And it made me think: name a great female hero of a book in the last 100 years. I mean really great; not sad, or overwhelmed (sorry, Virginia), but a real force of energy, who grabs the story and commands it from start to finish. Women who are labelled perverse and uppity. I thought of Clarissa Dalloway, but she hardly grabs the world by the balls, does she? Briony Tallis? Again, it's no longer fate or a feature of immoveable character that pushes her along to a surprising end, but that virtue of atonement and bettering oneself through self-sacrifice. Snore.

I asked friends, and they had some good suggestions. Anthony, Mike and Kate all pointed out the holes in my reading of modern fiction, suggesting characters from novels I haven’t read (Sugar from The Crimson Petal and the White – note that's a mock Victorian novel – Mary from The Grass is Singing, and Sarah Woodruff from The French Lieutenant's Woman respectively).

A few tongue-in-cheek answers included Hermione Granger (disallowed), Nancy Drew and Bridget Jones (who famously puts herself in the place of Elizabeth Bennett). There are some kick-ass women in kids’ books for sure, and on telly - Peggy Olsen, anyone? – but few in our novels and literary fiction.

Where are the Becky Sharpes, the Lily Barts now they have all the world in front of them? That’s the sort of character I want to write. Any suggestions?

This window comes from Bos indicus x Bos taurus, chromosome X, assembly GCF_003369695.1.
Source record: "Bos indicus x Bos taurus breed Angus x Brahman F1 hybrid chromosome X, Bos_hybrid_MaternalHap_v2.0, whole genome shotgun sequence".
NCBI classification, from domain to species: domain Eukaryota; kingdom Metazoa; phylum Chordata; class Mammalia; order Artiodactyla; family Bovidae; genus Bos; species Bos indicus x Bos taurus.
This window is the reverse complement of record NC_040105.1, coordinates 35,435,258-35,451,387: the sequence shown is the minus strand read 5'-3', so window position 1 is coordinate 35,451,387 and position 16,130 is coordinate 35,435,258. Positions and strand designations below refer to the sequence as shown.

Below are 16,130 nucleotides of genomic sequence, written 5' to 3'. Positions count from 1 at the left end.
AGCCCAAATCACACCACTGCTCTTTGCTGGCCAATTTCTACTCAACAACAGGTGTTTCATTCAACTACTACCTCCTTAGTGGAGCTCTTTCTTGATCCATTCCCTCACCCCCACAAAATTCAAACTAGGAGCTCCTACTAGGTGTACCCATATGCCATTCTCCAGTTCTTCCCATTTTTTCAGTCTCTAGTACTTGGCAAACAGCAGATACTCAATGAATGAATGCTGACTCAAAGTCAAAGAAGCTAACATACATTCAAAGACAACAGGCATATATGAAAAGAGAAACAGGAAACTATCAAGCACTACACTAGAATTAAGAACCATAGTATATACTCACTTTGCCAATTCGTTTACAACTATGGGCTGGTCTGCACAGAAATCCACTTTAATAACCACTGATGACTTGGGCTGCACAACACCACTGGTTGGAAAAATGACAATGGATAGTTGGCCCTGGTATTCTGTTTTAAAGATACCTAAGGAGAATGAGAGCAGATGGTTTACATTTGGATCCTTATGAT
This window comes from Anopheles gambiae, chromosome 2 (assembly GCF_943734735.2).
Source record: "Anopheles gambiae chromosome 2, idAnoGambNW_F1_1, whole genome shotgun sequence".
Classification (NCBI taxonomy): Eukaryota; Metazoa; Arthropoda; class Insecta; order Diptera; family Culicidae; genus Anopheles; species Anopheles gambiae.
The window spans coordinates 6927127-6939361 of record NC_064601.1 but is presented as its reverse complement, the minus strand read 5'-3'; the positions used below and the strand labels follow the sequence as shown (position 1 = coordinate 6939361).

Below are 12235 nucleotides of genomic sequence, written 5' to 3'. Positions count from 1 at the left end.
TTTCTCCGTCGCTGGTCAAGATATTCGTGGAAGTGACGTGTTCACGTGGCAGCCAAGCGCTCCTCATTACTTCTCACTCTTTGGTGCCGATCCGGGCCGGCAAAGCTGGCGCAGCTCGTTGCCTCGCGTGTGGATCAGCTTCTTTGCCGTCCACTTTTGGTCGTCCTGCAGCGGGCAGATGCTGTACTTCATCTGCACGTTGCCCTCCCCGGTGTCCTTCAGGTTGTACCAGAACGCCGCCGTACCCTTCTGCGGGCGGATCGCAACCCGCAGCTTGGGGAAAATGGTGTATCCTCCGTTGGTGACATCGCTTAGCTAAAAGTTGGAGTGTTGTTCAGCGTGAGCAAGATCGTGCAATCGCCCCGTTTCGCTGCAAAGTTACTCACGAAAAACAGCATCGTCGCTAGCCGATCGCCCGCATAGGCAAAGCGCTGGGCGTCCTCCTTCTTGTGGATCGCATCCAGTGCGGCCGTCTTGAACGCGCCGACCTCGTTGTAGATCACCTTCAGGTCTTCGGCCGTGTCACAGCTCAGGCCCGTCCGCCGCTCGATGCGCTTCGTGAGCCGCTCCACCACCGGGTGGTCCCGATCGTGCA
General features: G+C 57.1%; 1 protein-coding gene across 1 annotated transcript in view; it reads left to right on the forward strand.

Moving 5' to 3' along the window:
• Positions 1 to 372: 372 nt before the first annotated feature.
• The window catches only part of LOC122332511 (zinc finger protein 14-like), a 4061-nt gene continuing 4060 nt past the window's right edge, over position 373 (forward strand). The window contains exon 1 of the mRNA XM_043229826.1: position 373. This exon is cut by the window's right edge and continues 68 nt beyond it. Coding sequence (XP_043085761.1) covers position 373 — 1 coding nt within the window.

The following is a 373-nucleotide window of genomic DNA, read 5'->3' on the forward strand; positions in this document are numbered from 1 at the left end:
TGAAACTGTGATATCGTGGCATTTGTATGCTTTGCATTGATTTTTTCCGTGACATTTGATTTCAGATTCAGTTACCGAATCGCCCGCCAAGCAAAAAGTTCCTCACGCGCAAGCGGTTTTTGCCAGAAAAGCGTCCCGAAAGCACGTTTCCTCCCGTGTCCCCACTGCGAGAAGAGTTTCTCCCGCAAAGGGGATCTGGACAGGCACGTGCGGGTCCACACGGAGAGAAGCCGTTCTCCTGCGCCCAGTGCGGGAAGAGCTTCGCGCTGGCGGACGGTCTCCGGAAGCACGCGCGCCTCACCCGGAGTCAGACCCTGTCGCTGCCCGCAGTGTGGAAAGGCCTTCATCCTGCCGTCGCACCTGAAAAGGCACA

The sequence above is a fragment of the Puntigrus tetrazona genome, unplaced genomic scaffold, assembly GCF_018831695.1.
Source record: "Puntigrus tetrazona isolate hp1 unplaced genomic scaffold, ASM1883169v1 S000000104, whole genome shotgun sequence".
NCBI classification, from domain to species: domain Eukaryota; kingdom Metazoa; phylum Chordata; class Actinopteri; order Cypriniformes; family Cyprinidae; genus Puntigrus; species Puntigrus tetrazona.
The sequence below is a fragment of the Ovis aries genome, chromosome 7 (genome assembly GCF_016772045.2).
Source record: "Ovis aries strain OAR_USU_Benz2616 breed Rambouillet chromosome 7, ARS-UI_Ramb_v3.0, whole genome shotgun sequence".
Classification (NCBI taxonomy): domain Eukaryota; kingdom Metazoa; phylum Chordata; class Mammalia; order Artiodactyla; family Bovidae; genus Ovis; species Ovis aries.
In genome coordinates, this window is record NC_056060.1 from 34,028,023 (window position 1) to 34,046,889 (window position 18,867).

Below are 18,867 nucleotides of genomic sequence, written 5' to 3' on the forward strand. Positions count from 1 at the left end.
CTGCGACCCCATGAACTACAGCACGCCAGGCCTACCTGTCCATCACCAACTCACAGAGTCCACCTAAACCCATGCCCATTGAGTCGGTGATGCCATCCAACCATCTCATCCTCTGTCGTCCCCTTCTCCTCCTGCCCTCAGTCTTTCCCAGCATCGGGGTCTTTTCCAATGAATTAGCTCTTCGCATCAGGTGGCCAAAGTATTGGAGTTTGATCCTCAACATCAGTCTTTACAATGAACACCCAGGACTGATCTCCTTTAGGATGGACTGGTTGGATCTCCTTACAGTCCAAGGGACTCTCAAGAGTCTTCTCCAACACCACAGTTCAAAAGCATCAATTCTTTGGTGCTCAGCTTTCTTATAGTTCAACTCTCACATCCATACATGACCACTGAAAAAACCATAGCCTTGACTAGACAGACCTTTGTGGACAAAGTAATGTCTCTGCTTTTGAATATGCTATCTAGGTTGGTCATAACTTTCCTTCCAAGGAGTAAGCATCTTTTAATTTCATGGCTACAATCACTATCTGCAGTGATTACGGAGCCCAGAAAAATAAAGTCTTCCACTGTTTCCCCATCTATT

Word count this week: 2,102 Running total: 13,197

Consciousness as story

"Thomas stood up. ‘What I believe consciousness to be,’ he said, ‘is the ability to tell a story to ourselves. To begin with, it enables us to see time - not as it really is, because we cannot do that - but in representation, at least, as a straight line. You cannot conceive of time in any other way - but the straight line is only a useful metaphor, or representation, not the reality. But once you have a grasp of time - even if it is essentially a misrepresentation - you can start to plan and visualise a past and future, and therefore causality. Likewise, consciousness enables us to make conjectures in which someone called “I” can be seen in a hypothetical situation or a story; and from that flows the ability to make judgements, plans, decisions. In short, consciousness takes the vastness of the physical world, whose coordinates of time and space we cannot really grasp, and gives us a model, a working version - a simplified, toy version if you prefer - in which we can more usefully and successfully operate.’"

- Human Traces, Sebastian Faulks, pp.454-5